October 20, 2014
“We want to be the culture for music, in a place where there isn’t any,” says Fahed Farraj, Co-Founder and COO. The word Feesheh translates to “plug” in Arabic, and the team wishes to connect Arabs to music by empowering the playing of music through their online instruments store.
Feesheh launched back in 2012 with the aim to disrupt the music industry in the MENA region and make playing music accessible to Arab musicians. The market in the Arab World is very fragmented offline as musical instruments shops are scattered in different cities with no go-to destination. Shopping online from US and Europe-based big players is not an option either; credit cards are not widely used in the Middle East, the brands that have distribution is the Middle East are restricted from shipping internationally, shipping is very expensive and takes forever, and language is a huge barrier.
Feesheh was founded by Nur Alfayez & Fahed Farraj. Alfayez is an architect, a vocalist, and a musical instruments lover/collector. Farraj is guitar player, a gamer and a rocker. He worked in various gaming startups in Jordan before co-founding Feesheh.com. Later on the team grew to consist of 2 sisters and 2 brothers and a Syrian musician along with freelancers in the Philippines and India.
The team is made up of young Arab musicians who understand what the market needs: though they are online, Feesheh offers the option of paying cash for products. They also pride themselves in being highly proactive in helping their customers choose the best instrument for their needs. They intend to expand access past the Middle East, as they have found that Arab and Oriental instruments are not easily accessible throughout Japan, Brazil, Italy, and India where they have received inquiries. The team looks to strike international partnerships to start providing ouds (the Arabian guitar) to global markets.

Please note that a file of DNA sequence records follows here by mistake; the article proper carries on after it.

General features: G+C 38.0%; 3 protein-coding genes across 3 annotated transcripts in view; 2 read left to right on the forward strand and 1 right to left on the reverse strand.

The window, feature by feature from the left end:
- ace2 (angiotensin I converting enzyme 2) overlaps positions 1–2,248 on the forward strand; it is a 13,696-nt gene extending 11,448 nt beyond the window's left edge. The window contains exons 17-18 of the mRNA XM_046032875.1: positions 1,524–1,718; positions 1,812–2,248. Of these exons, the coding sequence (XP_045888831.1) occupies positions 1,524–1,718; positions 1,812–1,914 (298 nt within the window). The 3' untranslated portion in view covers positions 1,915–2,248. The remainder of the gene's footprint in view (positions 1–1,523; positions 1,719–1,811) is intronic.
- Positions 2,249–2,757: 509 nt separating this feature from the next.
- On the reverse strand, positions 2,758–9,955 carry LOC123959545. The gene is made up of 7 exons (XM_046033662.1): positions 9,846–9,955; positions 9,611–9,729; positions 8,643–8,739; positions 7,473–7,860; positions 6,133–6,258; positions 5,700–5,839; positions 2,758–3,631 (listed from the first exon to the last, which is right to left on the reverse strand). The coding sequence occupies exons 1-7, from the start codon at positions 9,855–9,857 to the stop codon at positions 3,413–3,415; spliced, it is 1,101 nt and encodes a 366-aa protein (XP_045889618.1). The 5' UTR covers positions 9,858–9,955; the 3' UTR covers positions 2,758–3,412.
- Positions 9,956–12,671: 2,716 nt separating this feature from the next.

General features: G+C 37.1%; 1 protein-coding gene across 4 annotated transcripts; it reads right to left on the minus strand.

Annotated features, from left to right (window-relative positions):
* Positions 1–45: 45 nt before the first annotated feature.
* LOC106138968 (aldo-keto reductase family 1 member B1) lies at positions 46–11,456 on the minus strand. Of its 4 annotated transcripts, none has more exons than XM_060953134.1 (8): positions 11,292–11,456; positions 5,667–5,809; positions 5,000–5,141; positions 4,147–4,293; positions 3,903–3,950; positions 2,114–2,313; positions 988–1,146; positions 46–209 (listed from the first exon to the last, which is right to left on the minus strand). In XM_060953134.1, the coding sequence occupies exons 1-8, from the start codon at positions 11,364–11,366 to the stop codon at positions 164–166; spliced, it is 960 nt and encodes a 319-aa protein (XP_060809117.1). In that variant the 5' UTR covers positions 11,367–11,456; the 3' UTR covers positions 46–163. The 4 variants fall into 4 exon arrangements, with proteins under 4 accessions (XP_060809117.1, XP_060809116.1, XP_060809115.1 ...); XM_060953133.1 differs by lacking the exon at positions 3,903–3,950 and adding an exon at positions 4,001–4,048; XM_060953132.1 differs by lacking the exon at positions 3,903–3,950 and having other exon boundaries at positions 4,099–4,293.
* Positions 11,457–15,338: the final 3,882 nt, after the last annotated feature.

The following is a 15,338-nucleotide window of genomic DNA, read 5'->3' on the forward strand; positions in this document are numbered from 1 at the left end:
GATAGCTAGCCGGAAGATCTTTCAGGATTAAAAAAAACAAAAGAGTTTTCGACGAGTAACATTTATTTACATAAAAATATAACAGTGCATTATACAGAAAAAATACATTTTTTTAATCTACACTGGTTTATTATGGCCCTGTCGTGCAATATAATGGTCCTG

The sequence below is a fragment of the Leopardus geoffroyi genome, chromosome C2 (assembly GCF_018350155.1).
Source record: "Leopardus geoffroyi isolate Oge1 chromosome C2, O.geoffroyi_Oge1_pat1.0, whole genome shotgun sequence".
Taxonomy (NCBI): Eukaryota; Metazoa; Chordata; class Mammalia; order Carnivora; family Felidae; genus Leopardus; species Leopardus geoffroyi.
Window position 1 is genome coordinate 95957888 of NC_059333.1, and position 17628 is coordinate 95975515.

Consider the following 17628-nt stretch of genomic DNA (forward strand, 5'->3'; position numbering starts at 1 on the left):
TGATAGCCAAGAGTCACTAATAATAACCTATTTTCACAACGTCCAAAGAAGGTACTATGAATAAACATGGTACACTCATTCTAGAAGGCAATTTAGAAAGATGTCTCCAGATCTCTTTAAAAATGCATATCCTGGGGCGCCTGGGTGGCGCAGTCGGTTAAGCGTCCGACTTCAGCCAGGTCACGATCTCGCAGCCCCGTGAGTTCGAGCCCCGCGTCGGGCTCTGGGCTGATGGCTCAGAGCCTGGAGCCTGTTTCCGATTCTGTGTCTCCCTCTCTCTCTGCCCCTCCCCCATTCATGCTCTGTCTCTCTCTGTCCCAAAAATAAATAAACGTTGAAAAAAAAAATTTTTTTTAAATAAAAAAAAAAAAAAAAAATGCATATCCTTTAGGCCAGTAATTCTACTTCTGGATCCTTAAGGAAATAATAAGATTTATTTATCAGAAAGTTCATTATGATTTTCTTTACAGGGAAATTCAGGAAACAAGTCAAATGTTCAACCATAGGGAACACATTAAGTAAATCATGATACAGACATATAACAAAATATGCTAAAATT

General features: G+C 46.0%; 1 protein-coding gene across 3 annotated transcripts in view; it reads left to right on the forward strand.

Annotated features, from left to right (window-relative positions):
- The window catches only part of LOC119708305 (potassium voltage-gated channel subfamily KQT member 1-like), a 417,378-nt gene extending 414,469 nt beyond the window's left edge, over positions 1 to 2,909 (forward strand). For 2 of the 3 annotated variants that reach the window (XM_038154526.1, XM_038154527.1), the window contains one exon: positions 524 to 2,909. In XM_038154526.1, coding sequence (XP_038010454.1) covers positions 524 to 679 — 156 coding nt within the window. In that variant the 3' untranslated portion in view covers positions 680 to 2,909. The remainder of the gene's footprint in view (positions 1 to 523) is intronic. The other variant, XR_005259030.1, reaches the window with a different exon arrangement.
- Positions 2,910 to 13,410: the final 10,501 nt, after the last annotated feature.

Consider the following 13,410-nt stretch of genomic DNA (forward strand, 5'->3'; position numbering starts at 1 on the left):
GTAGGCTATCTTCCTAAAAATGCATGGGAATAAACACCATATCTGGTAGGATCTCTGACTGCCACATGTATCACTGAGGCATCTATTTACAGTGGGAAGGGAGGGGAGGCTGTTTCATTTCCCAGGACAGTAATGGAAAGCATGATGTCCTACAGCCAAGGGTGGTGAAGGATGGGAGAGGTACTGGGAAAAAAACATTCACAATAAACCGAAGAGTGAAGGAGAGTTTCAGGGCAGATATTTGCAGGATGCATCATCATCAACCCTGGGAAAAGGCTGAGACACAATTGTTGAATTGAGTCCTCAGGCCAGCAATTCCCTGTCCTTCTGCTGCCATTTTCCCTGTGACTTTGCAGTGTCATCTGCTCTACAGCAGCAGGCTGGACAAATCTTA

“Our company vision is simple but ambitious: a musical instrument in every Arab house,” says Nur Alfayez, Co-Founder & CEO.
Feesheh was launched after receiving training and a seed fund from the Jordanian accelerator Oasis500. After launching their platform in Jordan, the founding team of 2 decided to bootstrap and fund the startup from friends and family until they proved they were up to something. Farraj adds, “We needed to prove we had a market fit before expanding, and to do so we went beyond limits; we lived without salary for 2 years and worked endless long hours.”
Earlier this year, they closed an angel round from regional and international investors and accelerators. They followed this up with a 1st place win in a pitching competition in Jordan for emerging market startups called Seedstars World. Joining 500 Startups meant global validation and fast-track iteration of lessons learned. “You’re constantly racing with time to implement what you learn every day,” says Alfayez. She adds, “as an international founder, I had the privilege to see how the startup seen is in the US and interact with American and international founders. Interestingly enough we all think alike; an entrepreneur has the same DNA regardless of where they come from. The challenges are only different.”
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